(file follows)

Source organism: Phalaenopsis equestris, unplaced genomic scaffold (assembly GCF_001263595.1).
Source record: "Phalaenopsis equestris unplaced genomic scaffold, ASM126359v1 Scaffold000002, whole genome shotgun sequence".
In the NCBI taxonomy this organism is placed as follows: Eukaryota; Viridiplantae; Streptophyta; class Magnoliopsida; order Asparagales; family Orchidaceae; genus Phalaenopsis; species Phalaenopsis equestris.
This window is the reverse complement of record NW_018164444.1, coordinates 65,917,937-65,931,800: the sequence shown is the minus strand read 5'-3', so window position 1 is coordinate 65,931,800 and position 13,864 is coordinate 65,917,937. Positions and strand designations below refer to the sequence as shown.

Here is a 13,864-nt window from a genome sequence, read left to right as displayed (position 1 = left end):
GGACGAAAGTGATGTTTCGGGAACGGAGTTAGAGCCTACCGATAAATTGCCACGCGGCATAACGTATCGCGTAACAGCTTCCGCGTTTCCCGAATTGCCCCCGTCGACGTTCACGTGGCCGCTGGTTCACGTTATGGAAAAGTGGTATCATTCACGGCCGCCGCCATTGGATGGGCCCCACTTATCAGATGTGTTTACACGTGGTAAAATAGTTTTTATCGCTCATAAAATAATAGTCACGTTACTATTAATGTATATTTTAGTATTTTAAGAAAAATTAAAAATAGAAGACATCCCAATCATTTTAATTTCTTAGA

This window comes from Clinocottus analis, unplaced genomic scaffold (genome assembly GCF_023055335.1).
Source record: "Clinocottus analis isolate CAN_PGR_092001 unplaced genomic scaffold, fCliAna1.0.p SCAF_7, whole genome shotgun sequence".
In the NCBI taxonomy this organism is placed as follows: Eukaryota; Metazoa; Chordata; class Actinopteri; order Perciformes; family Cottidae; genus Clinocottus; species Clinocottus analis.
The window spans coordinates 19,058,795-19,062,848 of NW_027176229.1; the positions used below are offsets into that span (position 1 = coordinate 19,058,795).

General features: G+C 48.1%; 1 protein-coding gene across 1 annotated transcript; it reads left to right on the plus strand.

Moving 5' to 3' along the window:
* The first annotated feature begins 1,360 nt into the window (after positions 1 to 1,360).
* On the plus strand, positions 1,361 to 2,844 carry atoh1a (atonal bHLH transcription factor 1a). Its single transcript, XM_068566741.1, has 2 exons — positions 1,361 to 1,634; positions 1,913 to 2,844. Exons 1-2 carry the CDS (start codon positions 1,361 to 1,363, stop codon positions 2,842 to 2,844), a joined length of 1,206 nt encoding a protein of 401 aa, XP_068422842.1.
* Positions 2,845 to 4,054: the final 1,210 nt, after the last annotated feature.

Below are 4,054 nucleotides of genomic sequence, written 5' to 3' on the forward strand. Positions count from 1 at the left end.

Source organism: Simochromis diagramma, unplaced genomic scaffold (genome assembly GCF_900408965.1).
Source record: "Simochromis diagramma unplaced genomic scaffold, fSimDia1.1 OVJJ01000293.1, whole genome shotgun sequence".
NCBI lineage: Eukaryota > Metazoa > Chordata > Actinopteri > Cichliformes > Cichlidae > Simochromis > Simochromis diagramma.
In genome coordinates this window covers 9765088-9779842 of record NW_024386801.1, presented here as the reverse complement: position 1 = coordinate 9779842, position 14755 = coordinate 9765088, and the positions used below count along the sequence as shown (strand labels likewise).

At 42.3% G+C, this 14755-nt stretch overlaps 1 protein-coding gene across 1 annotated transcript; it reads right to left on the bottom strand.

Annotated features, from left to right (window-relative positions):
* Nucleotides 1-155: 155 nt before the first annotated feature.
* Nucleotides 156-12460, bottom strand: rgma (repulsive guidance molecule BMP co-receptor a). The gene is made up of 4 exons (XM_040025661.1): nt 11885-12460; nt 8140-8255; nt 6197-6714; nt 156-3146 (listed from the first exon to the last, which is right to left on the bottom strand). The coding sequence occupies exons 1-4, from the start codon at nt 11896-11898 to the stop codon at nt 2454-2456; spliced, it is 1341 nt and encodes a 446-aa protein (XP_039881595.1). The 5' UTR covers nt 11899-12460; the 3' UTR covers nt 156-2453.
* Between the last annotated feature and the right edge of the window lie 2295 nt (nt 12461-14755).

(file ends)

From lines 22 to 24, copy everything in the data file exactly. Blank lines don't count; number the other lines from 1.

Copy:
Annotated features, from left to right (window-relative positions):
* Nucleotides 1-155: 155 nt before the first annotated feature.
* Nucleotides 156-12460, bottom strand: rgma (repulsive guidance molecule BMP co-receptor a). The gene is made up of 4 exons (XM_040025661.1): nt 11885-12460; nt 8140-8255; nt 6197-6714; nt 156-3146 (listed from the first exon to the last, which is right to left on the bottom strand). The coding sequence occupies exons 1-4, from the start codon at nt 11896-11898 to the stop codon at nt 2454-2456; spliced, it is 1341 nt and encodes a 446-aa protein (XP_039881595.1). The 5' UTR covers nt 11899-12460; the 3' UTR covers nt 156-2453.